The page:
In October 1973 a fourth Arab-Israeli war was fought, better known as the Yom Kippur War. It was a coordinated attempt of Egypt and Syria to regain what was lost to Israel in the so-called Six-Day War of 1967, but the Israelis once again proved dominant on the battlefield. However, unlike previous confrontations, during this clash, the Arab states finally employed their probably most far-reaching asset – “the oil weapon”, shocking the entire world more than anyone previously expected.
In recent years, especially with the clumsy US withdrawal, there were many talks about Afghanistan being the so-called “graveyard of empires”. The term, once limited to popular books and mass media, even penetrated scholarly circles. It seems to be a part of international popular culture, probably the most common trope and supposed fact known about the Afghani nation. This poses an important question about Afghanistan - is it really a graveyard of empires?
Marshal of the Soviet Union Georgy K. Zhukov is often credited for being one of the best generals in history, in the rank of Napoleon or Alexander the Great. He played a seminal role in the Soviet and, in turn, allied victory over Nazi Germany during World War II. Yet once the war was won and peace arrived, interest in his life dissipates. This poses a question - what happened to Zhukov after WW2?
After the United States faced defeat in the Vietnam War it seemed like both Cold War superpowers learned their lesson - do not interfere in unnecessary conflicts, especially when those are a civil war. However, in late 1979 the USSR repeated the American mistake, leading to the Soviet debacle in Afghanistan that would end in a defeat nearly a decade later. What went wrong and why is it sometimes considered a greater failure than Vietnam?
Looking at the modern history of China, for most westerners, there was an image of a weak and chaotic empire in the Far East, one in which glory days were long gone. In their view, the Chinese were a second-rate nation ripe for plunder, a perfect target for 19th-century imperialism. Nevertheless, China managed to avoid being colonized, despite being beaten in two conflicts, today known as the Opium Wars. That brings the question of how did Beijing manage to preserve its independence and what was the importance of the Opium Wars?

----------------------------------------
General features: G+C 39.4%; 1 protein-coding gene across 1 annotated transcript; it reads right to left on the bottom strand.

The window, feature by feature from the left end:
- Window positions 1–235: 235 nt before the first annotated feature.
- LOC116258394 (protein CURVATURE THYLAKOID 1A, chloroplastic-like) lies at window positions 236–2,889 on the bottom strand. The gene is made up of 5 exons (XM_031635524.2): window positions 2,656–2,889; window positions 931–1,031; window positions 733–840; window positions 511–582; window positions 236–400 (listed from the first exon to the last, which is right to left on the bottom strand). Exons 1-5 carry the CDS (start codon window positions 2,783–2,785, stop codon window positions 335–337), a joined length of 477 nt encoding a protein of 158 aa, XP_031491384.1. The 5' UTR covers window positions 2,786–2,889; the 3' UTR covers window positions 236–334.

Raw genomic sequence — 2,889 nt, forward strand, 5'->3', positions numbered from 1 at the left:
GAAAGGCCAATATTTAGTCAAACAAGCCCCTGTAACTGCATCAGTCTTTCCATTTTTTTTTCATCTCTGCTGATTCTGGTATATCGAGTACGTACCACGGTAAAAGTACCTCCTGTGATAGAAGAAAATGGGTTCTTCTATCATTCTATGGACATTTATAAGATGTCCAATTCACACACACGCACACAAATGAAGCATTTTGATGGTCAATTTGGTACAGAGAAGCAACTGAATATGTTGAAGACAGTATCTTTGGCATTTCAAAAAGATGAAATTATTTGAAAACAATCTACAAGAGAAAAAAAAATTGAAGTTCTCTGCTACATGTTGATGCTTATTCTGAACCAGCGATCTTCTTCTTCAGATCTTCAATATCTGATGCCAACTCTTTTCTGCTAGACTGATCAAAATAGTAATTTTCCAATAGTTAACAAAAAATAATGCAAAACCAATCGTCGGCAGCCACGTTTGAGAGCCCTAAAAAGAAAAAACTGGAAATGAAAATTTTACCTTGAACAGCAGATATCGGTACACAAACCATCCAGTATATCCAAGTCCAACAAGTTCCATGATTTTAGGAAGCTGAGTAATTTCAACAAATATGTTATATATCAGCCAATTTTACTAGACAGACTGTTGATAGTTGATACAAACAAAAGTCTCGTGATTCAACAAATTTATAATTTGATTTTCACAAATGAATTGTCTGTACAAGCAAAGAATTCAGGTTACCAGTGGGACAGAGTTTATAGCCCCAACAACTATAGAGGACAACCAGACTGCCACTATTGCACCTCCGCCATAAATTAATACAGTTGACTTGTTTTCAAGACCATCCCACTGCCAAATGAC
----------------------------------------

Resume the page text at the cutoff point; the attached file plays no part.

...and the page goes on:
History is filled with bloody and grim movements, world-changing events and practices as well as long-lasting processes. Yet there aren’t many that combine all of those qualities. Among those usually infamous pieces of our past, the Atlantic slave trade holds a rather notorious place. It influenced the demography, economy, development, and society of at least three continents (four if we count the Americas as separate continents) for roughly 400 years. One of the reasons for such a vast impact is in the sheer volume of the Transatlantic slave trade.
Introduction The United Nations is an international organization that was created to uphold peace and encourage good international relations and cooperation. It was supposed to bring harmony among the nations of the world and lead them to a future where there were no more wars. However, like all human creations, its structure and administration have flaws while the utility of the UN always relied upon the imperfect humans that constitute it.
With the recent 35th anniversary of a disaster, popular series about it as well as recent signs of renewed heating up, Chernobyl once again came under the spotlight. Even without such recent trends, as the most serious nuclear disaster in human history, the Chernobyl meltdown is without a doubt a topic that has a long half-life. However, most research and stories revolve either upon what caused the catastrophe or the effects of its radiation on health and ecology.
The Serbian revolution was a long and complex historical process, undertaken by the oppressed Christian serfs (Raja) of the Ottoman Empire, intending to obtain rights of social dignity, national recognition and political autonomy at the beginning of the 19th century. As a rebellion of a disenfranchised group of society with a clear aim for acquiring national statehood, it inspired revolutions of other Christian peoples of the Turkish Empire, Greeks and Romanians before all.
Introduction It is hard to pinpoint the exact date when the Cold War began, as it was a gradual transition from wartime allies to peacetime opponents. Yet, the tensions and troubles on the horizon were clear from the get-go, maybe most picturesquely described by Sir Winston Churchill. In March 1946 he described a division of Europe by saying “From Stettin in the Baltic to Trieste in the Adriatic, an iron curtain has descended across the Continent”.